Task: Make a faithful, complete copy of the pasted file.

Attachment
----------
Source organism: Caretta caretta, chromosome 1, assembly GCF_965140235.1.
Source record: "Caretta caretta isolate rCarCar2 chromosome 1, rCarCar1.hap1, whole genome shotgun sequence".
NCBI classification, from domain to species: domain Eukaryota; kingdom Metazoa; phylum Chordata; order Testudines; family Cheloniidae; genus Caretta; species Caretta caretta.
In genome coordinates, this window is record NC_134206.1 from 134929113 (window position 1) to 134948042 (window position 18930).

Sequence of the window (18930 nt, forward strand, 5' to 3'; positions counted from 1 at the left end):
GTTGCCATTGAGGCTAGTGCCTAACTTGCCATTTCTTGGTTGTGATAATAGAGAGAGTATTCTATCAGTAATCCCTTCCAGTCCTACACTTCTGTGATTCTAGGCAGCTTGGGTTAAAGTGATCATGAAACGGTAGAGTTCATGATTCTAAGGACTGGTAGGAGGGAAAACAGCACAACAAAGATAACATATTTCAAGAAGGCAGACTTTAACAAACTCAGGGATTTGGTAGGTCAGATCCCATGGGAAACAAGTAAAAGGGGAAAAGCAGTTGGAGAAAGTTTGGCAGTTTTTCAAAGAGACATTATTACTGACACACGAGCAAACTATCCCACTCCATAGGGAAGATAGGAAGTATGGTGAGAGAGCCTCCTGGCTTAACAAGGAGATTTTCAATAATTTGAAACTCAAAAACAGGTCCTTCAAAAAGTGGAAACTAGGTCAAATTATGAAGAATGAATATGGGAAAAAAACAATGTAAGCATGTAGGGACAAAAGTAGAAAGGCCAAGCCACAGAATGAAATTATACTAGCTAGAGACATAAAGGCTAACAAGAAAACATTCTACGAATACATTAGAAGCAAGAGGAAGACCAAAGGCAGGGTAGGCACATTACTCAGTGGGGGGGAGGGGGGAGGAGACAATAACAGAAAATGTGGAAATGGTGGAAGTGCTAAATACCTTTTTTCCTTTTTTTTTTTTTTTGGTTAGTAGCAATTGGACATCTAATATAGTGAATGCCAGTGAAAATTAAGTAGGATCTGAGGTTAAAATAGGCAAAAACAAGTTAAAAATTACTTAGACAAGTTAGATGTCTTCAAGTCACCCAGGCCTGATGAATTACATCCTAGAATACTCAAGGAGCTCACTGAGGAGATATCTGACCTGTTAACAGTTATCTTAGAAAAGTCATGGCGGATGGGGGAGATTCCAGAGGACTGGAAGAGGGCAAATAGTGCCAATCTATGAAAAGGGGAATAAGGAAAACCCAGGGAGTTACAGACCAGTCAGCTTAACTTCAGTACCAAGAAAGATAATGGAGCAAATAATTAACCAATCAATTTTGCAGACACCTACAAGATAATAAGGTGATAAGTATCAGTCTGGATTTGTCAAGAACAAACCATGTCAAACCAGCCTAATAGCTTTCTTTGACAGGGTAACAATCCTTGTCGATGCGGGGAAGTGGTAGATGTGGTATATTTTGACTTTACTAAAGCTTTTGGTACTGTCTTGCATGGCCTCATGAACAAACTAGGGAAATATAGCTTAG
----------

Source organism: Caretta caretta, chromosome 1, assembly GCF_965140235.1.
Source record: "Caretta caretta isolate rCarCar2 chromosome 1, rCarCar1.hap1, whole genome shotgun sequence".
NCBI classification, from domain to species: domain Eukaryota; kingdom Metazoa; phylum Chordata; order Testudines; family Cheloniidae; genus Caretta; species Caretta caretta.
In genome coordinates, this window is record NC_134206.1 from 134929113 (window position 1) to 134948042 (window position 18930).

Sequence of the window (18930 nt, forward strand, 5' to 3'; positions counted from 1 at the left end):
GTTGCCATTGAGGCTAGTGCCTAACTTGCCATTTCTTGGTTGTGATAATAGAGAGAGTATTCTATCAGTAATCCCTTCCAGTCCTACACTTCTGTGATTCTAGGCAGCTTGGGTTAAAGTGATCATGAAACGGTAGAGTTCATGATTCTAAGGACTGGTAGGAGGGAAAACAGCACAACAAAGATAACATATTTCAAGAAGGCAGACTTTAACAAACTCAGGGATTTGGTAGGTCAGATCCCATGGGAAACAAGTAAAAGGGGAAAAGCAGTTGGAGAAAGTTTGGCAGTTTTTCAAAGAGACATTATTACTGACACACGAGCAAACTATCCCACTCCATAGGGAAGATAGGAAGTATGGTGAGAGAGCCTCCTGGCTTAACAAGGAGATTTTCAATAATTTGAAACTCAAAAACAGGTCCTTCAAAAAGTGGAAACTAGGTCAAATTATGAAGAATGAATATGGGAAAAAAACAATGTAAGCATGTAGGGACAAAAGTAGAAAGGCCAAGCCACAGAATGAAATTATACTAGCTAGAGACATAAAGGCTAACAAGAAAACATTCTACGAATACATTAGAAGCAAGAGGAAGACCAAAGGCAGGGTAGGCACATTACTCAGTGGGGGGGAGGGGGGAGGAGACAATAACAGAAAATGTGGAAATGGTGGAAGTGCTAAATACCTTTTTTCCTTTTTTTTTTTTTTTGGTTAGTAGCAATTGGACATCTAATATAGTGAATGCCAGTGAAAATTAAGTAGGATCTGAGGTTAAAATAGGCAAAAACAAGTTAAAAATTACTTAGACAAGTTAGATGTCTTCAAGTCACCCAGGCCTGATGAATTACATCCTAGAATACTCAAGGAGCTCACTGAGGAGATATCTGACCTGTTAACAGTTATCTTAGAAAAGTCATGGCGGATGGGGGAGATTCCAGAGGACTGGAAGAGGGCAAATAGTGCCAATCTATGAAAAGGGGAATAAGGAAAACCCAGGGAGTTACAGACCAGTCAGCTTAACTTCAGTACCAAGAAAGATAATGGAGCAAATAATTAACCAATCAATTTTGCAGACACCTACAAGATAATAAGGTGATAAGTATCAGTCTGGATTTGTCAAGAACAAACCATGTCAAACCAGCCTAATAGCTTTCTTTGACAGGGTAACAATCCTTGTCGATGCGGGGAAGTGGTAGATGTGGTATATTTTGACTTTACTAAAGCTTTTGGTACTGTCTTGCATGGCCTCATGAACAAACTAGGGAAATATAGCTTAG